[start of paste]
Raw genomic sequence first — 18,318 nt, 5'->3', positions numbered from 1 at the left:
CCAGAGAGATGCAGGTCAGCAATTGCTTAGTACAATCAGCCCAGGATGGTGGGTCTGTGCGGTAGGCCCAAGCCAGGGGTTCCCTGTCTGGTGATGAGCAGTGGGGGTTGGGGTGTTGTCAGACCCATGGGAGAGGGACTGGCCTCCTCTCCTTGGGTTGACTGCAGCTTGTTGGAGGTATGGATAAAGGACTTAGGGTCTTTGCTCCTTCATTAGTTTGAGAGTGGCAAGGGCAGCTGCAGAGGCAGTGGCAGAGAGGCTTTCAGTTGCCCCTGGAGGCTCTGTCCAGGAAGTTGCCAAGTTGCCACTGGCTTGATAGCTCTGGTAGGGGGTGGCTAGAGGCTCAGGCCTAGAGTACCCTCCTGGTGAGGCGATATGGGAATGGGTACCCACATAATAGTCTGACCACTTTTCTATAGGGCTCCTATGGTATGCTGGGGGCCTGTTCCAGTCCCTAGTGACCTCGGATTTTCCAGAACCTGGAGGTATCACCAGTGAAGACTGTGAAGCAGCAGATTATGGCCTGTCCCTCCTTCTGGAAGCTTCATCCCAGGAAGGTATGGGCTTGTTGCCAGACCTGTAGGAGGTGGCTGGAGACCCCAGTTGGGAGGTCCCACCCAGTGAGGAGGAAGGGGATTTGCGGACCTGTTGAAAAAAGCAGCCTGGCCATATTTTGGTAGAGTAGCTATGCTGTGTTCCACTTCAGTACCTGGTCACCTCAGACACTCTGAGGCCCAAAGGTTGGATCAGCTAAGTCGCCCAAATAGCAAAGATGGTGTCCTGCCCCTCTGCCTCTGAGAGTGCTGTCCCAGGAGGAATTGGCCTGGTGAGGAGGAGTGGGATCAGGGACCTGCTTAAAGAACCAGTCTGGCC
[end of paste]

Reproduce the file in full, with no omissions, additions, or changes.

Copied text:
Raw genomic sequence first — 18,318 nt, 5'->3', positions numbered from 1 at the left:
CCAGAGAGATGCAGGTCAGCAATTGCTTAGTACAATCAGCCCAGGATGGTGGGTCTGTGCGGTAGGCCCAAGCCAGGGGTTCCCTGTCTGGTGATGAGCAGTGGGGGTTGGGGTGTTGTCAGACCCATGGGAGAGGGACTGGCCTCCTCTCCTTGGGTTGACTGCAGCTTGTTGGAGGTATGGATAAAGGACTTAGGGTCTTTGCTCCTTCATTAGTTTGAGAGTGGCAAGGGCAGCTGCAGAGGCAGTGGCAGAGAGGCTTTCAGTTGCCCCTGGAGGCTCTGTCCAGGAAGTTGCCAAGTTGCCACTGGCTTGATAGCTCTGGTAGGGGGTGGCTAGAGGCTCAGGCCTAGAGTACCCTCCTGGTGAGGCGATATGGGAATGGGTACCCACATAATAGTCTGACCACTTTTCTATAGGGCTCCTATGGTATGCTGGGGGCCTGTTCCAGTCCCTAGTGACCTCGGATTTTCCAGAACCTGGAGGTATCACCAGTGAAGACTGTGAAGCAGCAGATTATGGCCTGTCCCTCCTTCTGGAAGCTTCATCCCAGGAAGGTATGGGCTTGTTGCCAGACCTGTAGGAGGTGGCTGGAGACCCCAGTTGGGAGGTCCCACCCAGTGAGGAGGAAGGGGATTTGCGGACCTGTTGAAAAAAGCAGCCTGGCCATATTTTGGTAGAGTAGCTATGCTGTGTTCCACTTCAGTACCTGGTCACCTCAGACACTCTGAGGCCCAAAGGTTGGATCAGCTAAGTCGCCCAAATAGCAAAGATGGTGTCCTGCCCCTCTGCCTCTGAGAGTGCTGTCCCAGGAGGAATTGGCCTGGTGAGGAGGAGTGGGATCAGGGACCTGCTTAAAGAACCAGTCTGGCC